While politicians and developers strategize how to control the changes in New York, we want find out what gentrification feels like on the ground. How does a tidal wave of money and fast-shifting demographics affect the people who share a neighborhood? What role does race play when it comes to deciding who is included in a community – and who is excluded?
When NSHSS member Shaffiou Assoumanou moved to the United States in 2013, he never dreamed that one day he would find himself in the White House accepting an award from First Lady Michelle Obama. Moving from Togo, a small country in West Africa, to the Bronx, NY, was a challenge for Shaffiou, not only because he had to adjust to a much colder climate, but also because he now found himself studying in a language he did not speak, English.
The Center for Urban Pedagogy recently partnered with The Bronx Defenders and designers L + L to create Get It Back!, a pocket-guide for the recently arrested to retrieve their personal items upon release. The book illustrates the process, which is often convoluted and not intuitive, with straightforward instructions and a sleek design.
This wealth of diverse material, rounded out by interactive features like the Center for Urban Pedagogy’s digital “What is Affordable Housing” toolkit and the Citizens Housing and Planning Council’s “Inside the Rent” app, manage to convey not only why government is involved in affordable housing (because the private sector alone can’t, or won’t, provide it), but who that housing is for (a wide spectrum of individuals who otherwise wouldn’t have a place to live).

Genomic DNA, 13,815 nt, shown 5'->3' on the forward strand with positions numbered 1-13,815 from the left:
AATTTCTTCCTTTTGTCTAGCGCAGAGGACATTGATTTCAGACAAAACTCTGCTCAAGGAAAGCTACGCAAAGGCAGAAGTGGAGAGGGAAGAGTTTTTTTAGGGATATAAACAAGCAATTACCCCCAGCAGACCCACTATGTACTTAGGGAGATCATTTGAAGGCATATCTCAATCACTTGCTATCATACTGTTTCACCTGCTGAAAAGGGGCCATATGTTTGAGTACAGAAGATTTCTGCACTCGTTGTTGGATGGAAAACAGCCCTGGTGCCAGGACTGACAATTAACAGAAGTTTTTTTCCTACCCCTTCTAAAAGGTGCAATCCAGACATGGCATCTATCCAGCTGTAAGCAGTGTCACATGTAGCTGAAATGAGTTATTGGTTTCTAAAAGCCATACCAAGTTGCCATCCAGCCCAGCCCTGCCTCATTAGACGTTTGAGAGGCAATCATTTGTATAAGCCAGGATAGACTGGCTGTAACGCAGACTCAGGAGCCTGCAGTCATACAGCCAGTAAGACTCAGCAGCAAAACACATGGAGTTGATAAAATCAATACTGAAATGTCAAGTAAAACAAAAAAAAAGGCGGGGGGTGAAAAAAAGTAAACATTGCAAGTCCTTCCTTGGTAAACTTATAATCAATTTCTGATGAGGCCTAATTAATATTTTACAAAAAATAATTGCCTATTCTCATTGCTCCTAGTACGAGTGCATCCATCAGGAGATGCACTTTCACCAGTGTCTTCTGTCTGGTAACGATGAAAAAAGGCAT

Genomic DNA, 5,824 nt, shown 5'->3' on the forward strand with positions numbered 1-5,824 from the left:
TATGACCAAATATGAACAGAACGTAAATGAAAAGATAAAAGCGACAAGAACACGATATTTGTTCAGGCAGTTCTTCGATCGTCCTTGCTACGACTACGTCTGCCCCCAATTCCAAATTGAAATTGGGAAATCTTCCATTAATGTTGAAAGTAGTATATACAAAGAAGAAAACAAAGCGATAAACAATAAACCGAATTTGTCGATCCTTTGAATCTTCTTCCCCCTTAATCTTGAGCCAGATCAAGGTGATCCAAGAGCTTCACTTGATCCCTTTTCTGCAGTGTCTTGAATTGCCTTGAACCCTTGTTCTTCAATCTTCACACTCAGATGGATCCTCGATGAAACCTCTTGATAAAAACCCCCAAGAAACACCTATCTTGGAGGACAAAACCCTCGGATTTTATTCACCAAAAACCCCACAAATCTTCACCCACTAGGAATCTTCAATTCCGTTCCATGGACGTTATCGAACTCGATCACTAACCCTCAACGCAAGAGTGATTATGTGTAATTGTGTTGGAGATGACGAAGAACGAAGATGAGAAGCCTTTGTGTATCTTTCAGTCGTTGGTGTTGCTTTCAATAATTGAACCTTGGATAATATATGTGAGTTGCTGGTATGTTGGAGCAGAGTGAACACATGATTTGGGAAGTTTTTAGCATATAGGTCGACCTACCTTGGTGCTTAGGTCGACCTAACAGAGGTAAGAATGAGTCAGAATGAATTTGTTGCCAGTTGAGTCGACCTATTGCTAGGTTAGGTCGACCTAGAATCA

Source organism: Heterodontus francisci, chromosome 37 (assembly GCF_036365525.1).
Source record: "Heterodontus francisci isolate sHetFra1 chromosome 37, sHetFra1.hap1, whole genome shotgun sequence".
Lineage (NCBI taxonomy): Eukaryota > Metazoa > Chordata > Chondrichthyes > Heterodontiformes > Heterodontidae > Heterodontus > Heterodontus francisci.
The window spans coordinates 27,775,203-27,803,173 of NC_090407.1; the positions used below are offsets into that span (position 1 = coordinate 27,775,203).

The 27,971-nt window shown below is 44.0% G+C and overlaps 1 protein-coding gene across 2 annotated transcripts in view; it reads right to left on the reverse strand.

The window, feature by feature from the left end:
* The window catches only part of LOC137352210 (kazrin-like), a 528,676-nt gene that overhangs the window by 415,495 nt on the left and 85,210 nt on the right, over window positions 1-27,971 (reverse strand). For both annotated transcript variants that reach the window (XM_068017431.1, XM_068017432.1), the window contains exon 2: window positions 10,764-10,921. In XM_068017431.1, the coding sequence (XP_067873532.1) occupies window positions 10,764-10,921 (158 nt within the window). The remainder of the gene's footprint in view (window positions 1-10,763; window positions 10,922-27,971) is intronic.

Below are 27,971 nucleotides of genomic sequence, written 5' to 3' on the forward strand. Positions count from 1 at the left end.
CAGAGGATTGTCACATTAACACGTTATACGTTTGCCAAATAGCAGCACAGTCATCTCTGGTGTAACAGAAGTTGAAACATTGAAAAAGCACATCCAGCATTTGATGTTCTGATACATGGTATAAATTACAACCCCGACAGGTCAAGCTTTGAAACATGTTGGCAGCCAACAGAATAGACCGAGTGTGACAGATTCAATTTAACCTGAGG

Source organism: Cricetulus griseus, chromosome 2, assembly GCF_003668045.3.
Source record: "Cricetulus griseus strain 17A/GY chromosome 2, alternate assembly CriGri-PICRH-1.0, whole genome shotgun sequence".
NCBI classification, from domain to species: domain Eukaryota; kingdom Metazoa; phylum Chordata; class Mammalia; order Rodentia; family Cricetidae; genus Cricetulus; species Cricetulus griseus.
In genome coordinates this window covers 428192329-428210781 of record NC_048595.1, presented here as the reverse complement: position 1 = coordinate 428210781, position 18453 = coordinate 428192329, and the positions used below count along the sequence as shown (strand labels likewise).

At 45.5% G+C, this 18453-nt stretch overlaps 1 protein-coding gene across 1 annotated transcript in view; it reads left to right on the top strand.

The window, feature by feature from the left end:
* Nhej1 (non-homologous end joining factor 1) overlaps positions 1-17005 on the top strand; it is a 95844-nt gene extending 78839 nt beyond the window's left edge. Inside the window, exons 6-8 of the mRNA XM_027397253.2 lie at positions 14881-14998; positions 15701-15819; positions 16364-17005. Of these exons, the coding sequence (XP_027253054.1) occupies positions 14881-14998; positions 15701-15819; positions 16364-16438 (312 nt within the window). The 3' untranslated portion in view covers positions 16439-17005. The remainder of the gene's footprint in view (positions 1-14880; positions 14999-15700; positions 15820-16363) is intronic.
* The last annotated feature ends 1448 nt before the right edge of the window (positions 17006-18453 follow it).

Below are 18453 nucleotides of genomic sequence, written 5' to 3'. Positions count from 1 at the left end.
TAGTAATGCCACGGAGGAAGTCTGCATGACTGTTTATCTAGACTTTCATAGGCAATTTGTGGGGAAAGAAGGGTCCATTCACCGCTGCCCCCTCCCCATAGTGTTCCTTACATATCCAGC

Center för urban pedagogik i New York har sedan slutet av 90-talet arbetat för att öka medborgarinflytandet. Via konst och design gör de stadsplanering och andra komplicerade processer mer lättillgängliga.
“Thousands of kids all across America are dreaming just a little bigger and they’re reaching a little higher thanks to after-school programs that you all represent,” the First Lady spoke to the attendees of the awarding ceremony.
With their personal stories demonstrating the power of the arts and humanities to transform lives and communities, 12 young people from across the country shared the stage today with First Lady Michelle Obama to receive the country’s highest honor for the after-school programs in which they participate.
Calling a group of artistic youths the "next generation of fabulous,’’ Michelle Obama presented national arts and humanities awards to 12 after-school programs from across the United States and one international program from Honduras.
To help the thousands of people in New York who still don’t have health insurance, the Center for Urban Pedagogy (CUP) worked with Community Health Advocates (CHA, a program of the Community Service Society), designers Other Means, and illustrator Tim Lahan to create Figuring Out Health Insurance, a poster that walks individuals through the process of obtaining health insurance.
Monday night, the students presented a 12-minute video they made during a summer course with the Center for Urban Pedagogy (CUP). It explains everything from who appoints the MTA board to the size of the gap in the capital budget.
The guide, a pocket sized know-your-rights manual only 12 pages long, aims to serve as a resource for trans and gender non-conforming youth who may find themselves being detained, searched, or thrown into custody by the police. Breaking down personal rights and NYPD patrol guide rules into an easily digestible format, SERVE! hopes to keep trans youth safe by keeping them informed.
Adhikaar, based in Woodside, Queens, organizes in Nepali communities and has been running a campaign on the health and safety problems faced by nail salon workers. They have produced a pamphlet in collaboration with the Center for Urban Pedagogy with advice for both workers and customers at nail salons — including tips like “Be patient!” in English, Spanish, Korean, Chinese, and Nepali.